This is the ninth disc released by the expanded brass quintet (drums added to the usual complement of two trumpets, Fr. horn, trombone and tuba) and although recorded in the Netherlands by the Dutch classical label, Meridian Arts is based in New York City. The album is being released in the year of the group’s 20th anniversary and is centered around works that come out of South American culture. Timbrando is Portuguese for “sounding” or “making a tone.”
It gets underway with Ocho por Radio by Mexico’s Revueltas. Ocho means “eight,” and the work had to be transcribed down to the six members of Meridian Arts, but this version seems to work better for me than any other I have heard for eight players. Next is one of Piazzolla’s loveliest tangos, and with not an instrument in the sextet anything close to a typical tango ensemble, the arrangement still captures the excitement of New Tango. Probably the most avant of the 11 selections is Dafnix Prieto’s Echo-Dimensions. It is based on the special sounds and textures each of the different instruments create.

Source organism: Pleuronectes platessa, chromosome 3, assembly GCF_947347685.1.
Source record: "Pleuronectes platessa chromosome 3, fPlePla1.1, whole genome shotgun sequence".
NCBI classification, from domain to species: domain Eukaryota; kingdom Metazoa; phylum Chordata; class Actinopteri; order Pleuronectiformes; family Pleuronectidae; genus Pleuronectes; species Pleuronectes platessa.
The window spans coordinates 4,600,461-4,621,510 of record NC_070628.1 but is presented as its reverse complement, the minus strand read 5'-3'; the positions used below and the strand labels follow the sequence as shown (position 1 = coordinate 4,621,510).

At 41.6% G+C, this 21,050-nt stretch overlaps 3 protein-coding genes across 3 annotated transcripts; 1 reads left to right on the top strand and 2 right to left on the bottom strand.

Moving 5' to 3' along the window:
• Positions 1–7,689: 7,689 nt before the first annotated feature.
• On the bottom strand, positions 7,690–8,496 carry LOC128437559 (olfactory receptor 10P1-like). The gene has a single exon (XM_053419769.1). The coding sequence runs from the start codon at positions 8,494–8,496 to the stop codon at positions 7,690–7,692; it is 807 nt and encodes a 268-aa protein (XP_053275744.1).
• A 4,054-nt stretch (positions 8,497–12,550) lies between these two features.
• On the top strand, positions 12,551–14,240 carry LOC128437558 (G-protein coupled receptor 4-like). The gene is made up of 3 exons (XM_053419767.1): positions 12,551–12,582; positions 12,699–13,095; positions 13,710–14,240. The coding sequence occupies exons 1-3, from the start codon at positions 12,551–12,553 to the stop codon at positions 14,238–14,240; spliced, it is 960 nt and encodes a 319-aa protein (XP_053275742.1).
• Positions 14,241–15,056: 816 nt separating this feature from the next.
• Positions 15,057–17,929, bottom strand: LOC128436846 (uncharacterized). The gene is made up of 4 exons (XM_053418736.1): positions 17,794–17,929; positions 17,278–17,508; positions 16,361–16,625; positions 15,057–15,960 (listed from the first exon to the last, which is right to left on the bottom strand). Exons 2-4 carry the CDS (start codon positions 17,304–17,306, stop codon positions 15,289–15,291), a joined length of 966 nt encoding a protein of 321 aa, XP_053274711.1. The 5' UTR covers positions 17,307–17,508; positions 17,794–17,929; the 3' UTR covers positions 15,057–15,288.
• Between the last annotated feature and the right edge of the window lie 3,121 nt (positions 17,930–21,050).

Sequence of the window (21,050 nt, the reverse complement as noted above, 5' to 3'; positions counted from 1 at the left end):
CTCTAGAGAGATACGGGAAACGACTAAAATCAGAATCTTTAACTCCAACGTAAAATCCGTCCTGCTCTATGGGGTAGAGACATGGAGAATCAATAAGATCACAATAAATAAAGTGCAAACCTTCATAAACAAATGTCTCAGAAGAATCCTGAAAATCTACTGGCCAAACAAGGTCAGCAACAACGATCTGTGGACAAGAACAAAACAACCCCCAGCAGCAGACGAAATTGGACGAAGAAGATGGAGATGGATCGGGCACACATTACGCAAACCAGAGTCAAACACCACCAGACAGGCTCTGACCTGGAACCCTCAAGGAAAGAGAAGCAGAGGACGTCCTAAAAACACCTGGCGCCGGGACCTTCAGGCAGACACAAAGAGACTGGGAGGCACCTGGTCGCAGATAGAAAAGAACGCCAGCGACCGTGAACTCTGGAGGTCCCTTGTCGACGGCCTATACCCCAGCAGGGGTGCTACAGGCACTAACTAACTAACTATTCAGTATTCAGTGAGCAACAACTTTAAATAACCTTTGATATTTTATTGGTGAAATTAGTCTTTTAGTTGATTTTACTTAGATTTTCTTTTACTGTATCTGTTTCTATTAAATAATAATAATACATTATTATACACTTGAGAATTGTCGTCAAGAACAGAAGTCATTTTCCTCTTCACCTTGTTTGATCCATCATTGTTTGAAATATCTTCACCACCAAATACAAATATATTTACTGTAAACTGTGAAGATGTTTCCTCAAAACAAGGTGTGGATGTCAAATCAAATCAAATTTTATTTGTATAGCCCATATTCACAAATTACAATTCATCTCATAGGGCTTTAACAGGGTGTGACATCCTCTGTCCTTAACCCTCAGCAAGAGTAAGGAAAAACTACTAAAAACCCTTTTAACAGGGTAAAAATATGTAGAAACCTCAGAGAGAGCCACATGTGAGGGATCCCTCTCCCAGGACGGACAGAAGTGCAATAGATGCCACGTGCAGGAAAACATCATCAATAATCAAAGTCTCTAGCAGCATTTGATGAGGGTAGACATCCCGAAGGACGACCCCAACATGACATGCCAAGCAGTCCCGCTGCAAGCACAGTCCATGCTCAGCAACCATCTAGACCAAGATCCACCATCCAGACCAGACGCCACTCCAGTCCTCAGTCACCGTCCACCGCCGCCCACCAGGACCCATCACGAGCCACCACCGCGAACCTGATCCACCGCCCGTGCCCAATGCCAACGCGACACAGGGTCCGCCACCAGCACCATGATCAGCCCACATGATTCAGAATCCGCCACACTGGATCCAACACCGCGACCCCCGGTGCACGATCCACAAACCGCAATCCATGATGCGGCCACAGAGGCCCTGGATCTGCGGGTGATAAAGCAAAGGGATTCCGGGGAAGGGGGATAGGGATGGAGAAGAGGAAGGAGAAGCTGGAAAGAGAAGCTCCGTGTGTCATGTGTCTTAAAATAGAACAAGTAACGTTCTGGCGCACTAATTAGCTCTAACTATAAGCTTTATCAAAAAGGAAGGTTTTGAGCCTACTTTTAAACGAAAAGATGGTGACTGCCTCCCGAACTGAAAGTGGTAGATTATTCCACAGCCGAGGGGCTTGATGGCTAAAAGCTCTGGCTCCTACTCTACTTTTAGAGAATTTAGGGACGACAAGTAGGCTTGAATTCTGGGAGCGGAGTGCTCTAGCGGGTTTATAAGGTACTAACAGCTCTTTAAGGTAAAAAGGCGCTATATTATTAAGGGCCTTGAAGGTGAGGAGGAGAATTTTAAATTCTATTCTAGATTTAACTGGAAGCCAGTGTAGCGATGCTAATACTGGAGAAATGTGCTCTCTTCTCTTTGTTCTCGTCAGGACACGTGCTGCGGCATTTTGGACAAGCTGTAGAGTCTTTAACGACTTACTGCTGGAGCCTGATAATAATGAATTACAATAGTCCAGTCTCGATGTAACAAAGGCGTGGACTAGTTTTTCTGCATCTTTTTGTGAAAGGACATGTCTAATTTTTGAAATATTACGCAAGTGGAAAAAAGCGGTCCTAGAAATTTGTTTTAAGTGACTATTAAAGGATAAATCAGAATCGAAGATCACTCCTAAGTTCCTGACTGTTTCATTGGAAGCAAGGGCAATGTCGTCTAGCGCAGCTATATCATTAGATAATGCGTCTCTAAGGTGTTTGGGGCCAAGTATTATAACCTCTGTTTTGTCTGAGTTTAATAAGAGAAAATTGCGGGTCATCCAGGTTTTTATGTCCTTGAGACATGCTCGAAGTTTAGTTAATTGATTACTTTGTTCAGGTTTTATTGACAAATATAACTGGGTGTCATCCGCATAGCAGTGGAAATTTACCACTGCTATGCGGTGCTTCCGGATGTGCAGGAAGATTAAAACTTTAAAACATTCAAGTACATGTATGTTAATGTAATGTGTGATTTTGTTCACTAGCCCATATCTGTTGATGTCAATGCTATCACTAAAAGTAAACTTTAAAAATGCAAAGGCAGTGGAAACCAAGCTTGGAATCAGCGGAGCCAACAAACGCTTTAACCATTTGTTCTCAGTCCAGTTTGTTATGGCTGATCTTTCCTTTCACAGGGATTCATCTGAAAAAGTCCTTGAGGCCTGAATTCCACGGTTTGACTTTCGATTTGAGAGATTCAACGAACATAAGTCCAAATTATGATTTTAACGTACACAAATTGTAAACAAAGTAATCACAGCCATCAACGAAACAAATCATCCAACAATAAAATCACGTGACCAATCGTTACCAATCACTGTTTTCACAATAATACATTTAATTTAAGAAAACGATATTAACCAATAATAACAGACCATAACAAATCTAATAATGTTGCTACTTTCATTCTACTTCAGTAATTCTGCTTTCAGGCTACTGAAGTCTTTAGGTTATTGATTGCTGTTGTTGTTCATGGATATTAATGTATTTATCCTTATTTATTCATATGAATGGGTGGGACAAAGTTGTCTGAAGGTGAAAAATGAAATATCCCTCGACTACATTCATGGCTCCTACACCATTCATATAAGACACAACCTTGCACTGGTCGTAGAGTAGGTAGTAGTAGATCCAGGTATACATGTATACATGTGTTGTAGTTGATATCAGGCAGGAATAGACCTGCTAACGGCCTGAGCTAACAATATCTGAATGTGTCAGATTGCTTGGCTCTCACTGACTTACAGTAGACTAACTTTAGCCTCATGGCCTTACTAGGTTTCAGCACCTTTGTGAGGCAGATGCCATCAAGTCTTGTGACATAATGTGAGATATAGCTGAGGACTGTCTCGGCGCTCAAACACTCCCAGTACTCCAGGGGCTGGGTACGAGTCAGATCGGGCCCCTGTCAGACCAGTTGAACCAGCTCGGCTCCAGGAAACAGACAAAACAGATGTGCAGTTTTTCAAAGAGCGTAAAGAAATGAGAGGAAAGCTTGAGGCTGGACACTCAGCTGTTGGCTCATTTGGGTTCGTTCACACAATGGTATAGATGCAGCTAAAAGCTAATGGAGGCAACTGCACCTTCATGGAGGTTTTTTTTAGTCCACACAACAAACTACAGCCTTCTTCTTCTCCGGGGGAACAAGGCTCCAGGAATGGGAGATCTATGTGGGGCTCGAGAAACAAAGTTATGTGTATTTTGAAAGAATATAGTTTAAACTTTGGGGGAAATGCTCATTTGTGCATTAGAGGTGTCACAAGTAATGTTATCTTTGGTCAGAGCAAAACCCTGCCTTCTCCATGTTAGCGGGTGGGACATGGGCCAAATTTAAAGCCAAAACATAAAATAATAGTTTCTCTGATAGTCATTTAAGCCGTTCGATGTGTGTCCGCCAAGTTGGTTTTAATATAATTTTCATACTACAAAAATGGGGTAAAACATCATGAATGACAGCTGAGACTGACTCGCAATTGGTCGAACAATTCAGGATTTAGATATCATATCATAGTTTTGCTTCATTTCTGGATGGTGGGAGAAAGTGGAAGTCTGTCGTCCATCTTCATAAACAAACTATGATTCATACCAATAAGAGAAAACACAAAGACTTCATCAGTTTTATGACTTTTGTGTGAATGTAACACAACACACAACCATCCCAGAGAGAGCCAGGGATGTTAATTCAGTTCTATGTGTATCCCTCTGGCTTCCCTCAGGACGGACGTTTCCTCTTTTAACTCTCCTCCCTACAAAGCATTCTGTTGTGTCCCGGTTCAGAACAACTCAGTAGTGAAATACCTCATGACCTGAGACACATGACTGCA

Villa-Lobos’ Bachianas Brasileiras Nos. 1 and 5 make a lovely combination, with the part originally sung by a soprano in the latter scored for French horn and marimba. En par de los levantes de la aurora comes from a second Mexican composer – a woman who centered her nine-minute composition on verses from The Song of Songs. The title tune Timbrando combines folk with jazz and classical influences and has a sparkling vibes solo. The 5.0-channel surround recording is extremely transparent and places the six performers quite solidly across the soundstage. Brass fans will have to have this one!
TrackList: REVUELTAS: Ocho por Radio; PIAZZOLLA: Oblivion; TRAD.: Caballito Nicoyano; VELOSO: Michelangelo Antonioni; PRIETO: Echo-Dimension; VILLA-LOBOS: Bachianas Brasileiras Nos. 1 & 5; LEON: Saoko; LARA: En par de los levantes de la aurora; PASCOAL: Timbrando; PIXINGUINHA & LACERDA: Um a Zero
– John Sunier